This is how ferociously inventive our culture is.  We can recycle the "waste products" of existing cultural productions into the stuff of entirely new cultural productions.  (Thus did Eugene Pack and Dayle Reyfel make theater out of people reading the autobiographies of celebrities.)  We know practice a kind of cultural alchemy, creating one thing from another, and extracting new value in the process. 

We know that this is driven by a deeper culture trend, our wish, in this case, not merely to be passive sports fan but actually to act as owners and managers.  Ours is an expansionary individualism.  Now province of experience can be denied us.  Nothing we find curious or engaging anyhow.  And we get the usual tensions as noted in the Fringe post of a couple of days ago.  Fans now find themselves torn between rooting for Favre as a Viking and against him because he is owned by a Fantasy league competitor.  

It’s astounding that Winkenbach thought of Fantasy football.  To fracture one reality and to build many other realities out of the pieces.  Genius, really.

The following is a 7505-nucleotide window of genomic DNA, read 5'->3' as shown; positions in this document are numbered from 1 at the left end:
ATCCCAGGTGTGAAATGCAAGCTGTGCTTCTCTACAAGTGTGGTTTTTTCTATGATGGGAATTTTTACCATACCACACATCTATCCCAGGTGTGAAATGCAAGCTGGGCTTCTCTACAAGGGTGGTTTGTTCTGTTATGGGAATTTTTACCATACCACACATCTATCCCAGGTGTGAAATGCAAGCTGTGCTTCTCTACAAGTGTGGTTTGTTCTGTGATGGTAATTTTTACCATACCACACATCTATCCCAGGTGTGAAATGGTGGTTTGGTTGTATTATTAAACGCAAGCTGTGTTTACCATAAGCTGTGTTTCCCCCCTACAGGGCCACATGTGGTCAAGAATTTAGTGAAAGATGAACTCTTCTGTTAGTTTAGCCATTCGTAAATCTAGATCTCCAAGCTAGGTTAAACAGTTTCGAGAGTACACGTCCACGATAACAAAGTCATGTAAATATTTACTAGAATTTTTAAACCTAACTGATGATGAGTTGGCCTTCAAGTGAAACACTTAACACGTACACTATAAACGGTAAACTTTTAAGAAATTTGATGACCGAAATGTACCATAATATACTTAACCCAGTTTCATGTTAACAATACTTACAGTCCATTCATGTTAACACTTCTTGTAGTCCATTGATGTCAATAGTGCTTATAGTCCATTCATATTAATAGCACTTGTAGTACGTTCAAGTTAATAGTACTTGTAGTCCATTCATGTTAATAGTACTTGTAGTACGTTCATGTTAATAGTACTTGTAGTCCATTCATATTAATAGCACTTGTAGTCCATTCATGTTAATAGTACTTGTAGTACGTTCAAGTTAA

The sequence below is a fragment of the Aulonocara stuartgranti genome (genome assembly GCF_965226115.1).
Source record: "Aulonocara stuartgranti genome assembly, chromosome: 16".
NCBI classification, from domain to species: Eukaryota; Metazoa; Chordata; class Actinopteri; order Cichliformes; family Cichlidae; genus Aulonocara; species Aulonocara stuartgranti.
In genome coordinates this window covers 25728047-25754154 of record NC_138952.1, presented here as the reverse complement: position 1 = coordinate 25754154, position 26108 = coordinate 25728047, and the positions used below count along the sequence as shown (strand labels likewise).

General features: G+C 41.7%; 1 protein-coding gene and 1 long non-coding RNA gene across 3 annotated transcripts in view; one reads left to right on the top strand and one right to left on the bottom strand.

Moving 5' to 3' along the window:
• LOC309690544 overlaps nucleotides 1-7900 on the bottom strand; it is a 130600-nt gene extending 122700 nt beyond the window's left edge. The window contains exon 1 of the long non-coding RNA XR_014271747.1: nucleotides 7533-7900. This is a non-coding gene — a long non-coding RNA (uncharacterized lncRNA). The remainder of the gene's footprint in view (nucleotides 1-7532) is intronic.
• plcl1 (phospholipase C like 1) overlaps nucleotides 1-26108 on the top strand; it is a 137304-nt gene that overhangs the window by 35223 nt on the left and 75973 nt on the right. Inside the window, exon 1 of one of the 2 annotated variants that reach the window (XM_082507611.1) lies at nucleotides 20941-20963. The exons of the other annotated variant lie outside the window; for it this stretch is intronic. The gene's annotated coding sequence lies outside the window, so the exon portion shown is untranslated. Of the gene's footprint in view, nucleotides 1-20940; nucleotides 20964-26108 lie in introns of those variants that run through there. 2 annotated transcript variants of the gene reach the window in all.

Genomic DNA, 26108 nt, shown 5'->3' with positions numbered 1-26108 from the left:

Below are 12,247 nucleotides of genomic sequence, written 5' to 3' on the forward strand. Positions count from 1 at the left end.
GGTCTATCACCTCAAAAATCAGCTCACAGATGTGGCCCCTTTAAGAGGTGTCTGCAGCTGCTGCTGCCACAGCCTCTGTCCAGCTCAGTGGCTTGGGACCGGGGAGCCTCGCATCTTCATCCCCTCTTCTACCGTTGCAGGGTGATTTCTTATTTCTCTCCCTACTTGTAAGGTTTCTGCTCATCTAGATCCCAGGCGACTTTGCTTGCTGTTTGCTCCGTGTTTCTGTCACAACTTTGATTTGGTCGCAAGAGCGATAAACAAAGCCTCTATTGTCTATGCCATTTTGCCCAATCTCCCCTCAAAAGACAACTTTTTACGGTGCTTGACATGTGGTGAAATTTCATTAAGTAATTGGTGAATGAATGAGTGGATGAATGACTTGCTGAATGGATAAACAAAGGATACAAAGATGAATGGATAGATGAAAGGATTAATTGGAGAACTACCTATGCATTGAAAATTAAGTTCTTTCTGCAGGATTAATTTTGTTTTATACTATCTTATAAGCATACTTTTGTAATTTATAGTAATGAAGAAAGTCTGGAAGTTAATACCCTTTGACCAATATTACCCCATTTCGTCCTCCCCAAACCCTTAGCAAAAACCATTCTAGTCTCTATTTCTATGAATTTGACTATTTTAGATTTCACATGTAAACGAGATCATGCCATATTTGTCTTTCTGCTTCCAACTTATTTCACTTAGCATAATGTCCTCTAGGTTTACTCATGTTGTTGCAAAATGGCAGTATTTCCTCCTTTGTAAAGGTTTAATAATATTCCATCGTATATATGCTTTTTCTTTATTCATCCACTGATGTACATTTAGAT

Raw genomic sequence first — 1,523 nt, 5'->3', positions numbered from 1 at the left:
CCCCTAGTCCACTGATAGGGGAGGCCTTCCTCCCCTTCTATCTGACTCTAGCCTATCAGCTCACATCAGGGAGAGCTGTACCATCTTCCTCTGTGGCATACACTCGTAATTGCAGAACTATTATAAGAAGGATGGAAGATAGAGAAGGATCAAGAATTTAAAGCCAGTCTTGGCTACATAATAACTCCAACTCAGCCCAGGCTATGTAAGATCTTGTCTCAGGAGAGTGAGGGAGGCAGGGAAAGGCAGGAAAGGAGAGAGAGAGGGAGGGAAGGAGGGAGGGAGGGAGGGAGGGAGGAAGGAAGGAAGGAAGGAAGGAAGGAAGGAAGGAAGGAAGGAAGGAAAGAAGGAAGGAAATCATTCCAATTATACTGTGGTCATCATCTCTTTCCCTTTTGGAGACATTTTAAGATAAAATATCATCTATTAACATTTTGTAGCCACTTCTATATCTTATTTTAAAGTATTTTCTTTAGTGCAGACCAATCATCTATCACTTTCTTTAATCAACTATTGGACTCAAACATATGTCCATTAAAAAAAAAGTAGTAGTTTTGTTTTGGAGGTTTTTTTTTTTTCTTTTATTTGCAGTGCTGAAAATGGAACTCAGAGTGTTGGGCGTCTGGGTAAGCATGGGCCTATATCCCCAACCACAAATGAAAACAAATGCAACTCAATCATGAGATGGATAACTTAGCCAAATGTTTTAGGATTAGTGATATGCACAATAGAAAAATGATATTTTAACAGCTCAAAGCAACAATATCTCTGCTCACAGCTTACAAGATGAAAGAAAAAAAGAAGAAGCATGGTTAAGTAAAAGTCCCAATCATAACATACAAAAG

Anonymous.  n.d., Fantasy Football.  Wikipedia.  http://en.wikipedia.org/wiki/Fantasy_football_(American)

Bulmash, Greg.  2010.  Fantasy Sports: The original social network.  A Powerpoint deck on Slideshare. Aug. 19.  http://www.slideshare.net/mobile/rtc123/fantasy-sports-the-original-social-network.

McCracken, Grant. 2010.  Something out of nothing.  The Blog Sits at the Intersection of Anthropology and Economics. May 17.  http://cultureby.com/2010/05/something-out-of-nothing-cultural-alchemy-in-a-celebrity-culture.html

Shontell, Alyson. 2010. “Fantasy Football Is An $800 Million Industry, But Who’s Profiting?.” Business Insider. http://www.businessinsider.com/fantasy-football-is-an-800-million-industry-but-whos-profiting-2010-9 (Accessed October 18, 2010).